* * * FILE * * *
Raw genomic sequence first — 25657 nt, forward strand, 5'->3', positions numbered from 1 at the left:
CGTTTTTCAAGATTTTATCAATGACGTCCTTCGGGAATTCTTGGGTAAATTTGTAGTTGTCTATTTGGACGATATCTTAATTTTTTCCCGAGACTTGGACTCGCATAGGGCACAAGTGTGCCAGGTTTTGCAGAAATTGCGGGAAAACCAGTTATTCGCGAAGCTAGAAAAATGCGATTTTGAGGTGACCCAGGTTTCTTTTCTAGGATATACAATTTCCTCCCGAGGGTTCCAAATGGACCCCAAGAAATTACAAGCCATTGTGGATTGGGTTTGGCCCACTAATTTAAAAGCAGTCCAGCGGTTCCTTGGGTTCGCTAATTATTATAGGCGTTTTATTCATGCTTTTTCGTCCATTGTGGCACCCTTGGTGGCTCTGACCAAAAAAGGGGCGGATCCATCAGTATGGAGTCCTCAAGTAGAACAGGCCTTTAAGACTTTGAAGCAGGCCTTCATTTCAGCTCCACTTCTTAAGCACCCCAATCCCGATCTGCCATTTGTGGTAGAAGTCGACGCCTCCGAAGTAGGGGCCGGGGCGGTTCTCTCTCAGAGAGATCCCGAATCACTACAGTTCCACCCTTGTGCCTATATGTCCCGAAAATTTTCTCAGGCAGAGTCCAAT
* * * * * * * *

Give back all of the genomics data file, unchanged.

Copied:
Raw genomic sequence first — 25657 nt, forward strand, 5'->3', positions numbered from 1 at the left:
CGTTTTTCAAGATTTTATCAATGACGTCCTTCGGGAATTCTTGGGTAAATTTGTAGTTGTCTATTTGGACGATATCTTAATTTTTTCCCGAGACTTGGACTCGCATAGGGCACAAGTGTGCCAGGTTTTGCAGAAATTGCGGGAAAACCAGTTATTCGCGAAGCTAGAAAAATGCGATTTTGAGGTGACCCAGGTTTCTTTTCTAGGATATACAATTTCCTCCCGAGGGTTCCAAATGGACCCCAAGAAATTACAAGCCATTGTGGATTGGGTTTGGCCCACTAATTTAAAAGCAGTCCAGCGGTTCCTTGGGTTCGCTAATTATTATAGGCGTTTTATTCATGCTTTTTCGTCCATTGTGGCACCCTTGGTGGCTCTGACCAAAAAAGGGGCGGATCCATCAGTATGGAGTCCTCAAGTAGAACAGGCCTTTAAGACTTTGAAGCAGGCCTTCATTTCAGCTCCACTTCTTAAGCACCCCAATCCCGATCTGCCATTTGTGGTAGAAGTCGACGCCTCCGAAGTAGGGGCCGGGGCGGTTCTCTCTCAGAGAGATCCCGAATCACTACAGTTCCACCCTTGTGCCTATATGTCCCGAAAATTTTCTCAGGCAGAGTCCAAT